Scientists from all over the country as well as from England went West to observe the Denver eclipse of July 29, 1878, some of them arriving weeks in advance. Princeton sent an expedition to Denver, as did the Chicago Astronomical Society, the Chicago Times, the Royal Astronomical Society, and the University of Woodstock. Congress funded five expeditions from the Naval Observatory, stationed at various locations along the line of totality. There were, in addition, several private expeditions. "Professor Henry Draper of New York will view the eclipse from Rawlings, Wyoming," reported the Daily Globe from Boston. "His party consists of Professor and Mrs. Draper, Professor Barker of the University of Pennsylvania, Professor Morton, President of the Stevens Institute of Technology, and Mr. Edison, the electrician."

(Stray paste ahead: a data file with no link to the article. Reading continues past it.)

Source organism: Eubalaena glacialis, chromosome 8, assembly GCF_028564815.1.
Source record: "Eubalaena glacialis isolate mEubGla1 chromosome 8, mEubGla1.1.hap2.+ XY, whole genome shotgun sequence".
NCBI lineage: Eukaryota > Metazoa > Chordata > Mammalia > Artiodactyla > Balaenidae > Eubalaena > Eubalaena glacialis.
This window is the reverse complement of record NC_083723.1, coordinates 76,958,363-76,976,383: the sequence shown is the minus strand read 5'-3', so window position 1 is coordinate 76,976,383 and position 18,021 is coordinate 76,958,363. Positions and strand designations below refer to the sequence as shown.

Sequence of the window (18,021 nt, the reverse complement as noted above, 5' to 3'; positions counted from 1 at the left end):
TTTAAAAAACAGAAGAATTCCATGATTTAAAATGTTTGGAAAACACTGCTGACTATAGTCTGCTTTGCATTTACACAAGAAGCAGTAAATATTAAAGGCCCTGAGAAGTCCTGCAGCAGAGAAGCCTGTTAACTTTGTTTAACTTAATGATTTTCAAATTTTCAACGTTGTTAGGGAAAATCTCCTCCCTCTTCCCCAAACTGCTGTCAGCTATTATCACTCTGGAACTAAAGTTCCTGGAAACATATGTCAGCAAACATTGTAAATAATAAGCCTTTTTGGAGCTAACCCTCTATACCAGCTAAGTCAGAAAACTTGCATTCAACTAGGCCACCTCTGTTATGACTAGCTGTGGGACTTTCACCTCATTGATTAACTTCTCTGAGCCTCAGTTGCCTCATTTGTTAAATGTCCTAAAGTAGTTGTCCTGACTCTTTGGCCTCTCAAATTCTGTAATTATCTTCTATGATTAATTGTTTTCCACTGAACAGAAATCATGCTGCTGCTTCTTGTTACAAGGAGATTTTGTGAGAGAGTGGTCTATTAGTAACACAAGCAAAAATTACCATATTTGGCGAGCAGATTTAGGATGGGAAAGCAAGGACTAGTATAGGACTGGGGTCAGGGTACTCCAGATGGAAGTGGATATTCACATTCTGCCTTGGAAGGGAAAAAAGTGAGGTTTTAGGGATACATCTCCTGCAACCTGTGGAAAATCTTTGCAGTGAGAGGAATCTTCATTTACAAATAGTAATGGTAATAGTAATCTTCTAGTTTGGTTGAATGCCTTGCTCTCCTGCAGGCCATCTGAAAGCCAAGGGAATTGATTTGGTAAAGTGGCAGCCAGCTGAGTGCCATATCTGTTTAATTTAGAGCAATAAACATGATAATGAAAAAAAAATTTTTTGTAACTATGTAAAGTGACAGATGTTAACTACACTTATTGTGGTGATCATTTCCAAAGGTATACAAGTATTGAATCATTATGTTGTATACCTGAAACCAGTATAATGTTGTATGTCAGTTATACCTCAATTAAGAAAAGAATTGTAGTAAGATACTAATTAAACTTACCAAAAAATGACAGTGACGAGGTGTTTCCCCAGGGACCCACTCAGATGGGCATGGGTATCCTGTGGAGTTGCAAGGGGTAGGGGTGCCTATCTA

And finally, there was the Vassar expedition, "Miss Mitchell's Party." All of the newspapers listed the names of the scientists in these expeditions, and the only women, except for two professors' wives, were the Vassar women. Vassar's first professor, Maria Mitchell, her sister, and four Vassar graduates, journeyed over 2,000 miles by train in the heat of July, wrangled with stationmasters over lost luggage, pitched their tents on a hill outside Denver, and pointed their telescopes to the center of the solar system, acting all the while like it was no big deal.
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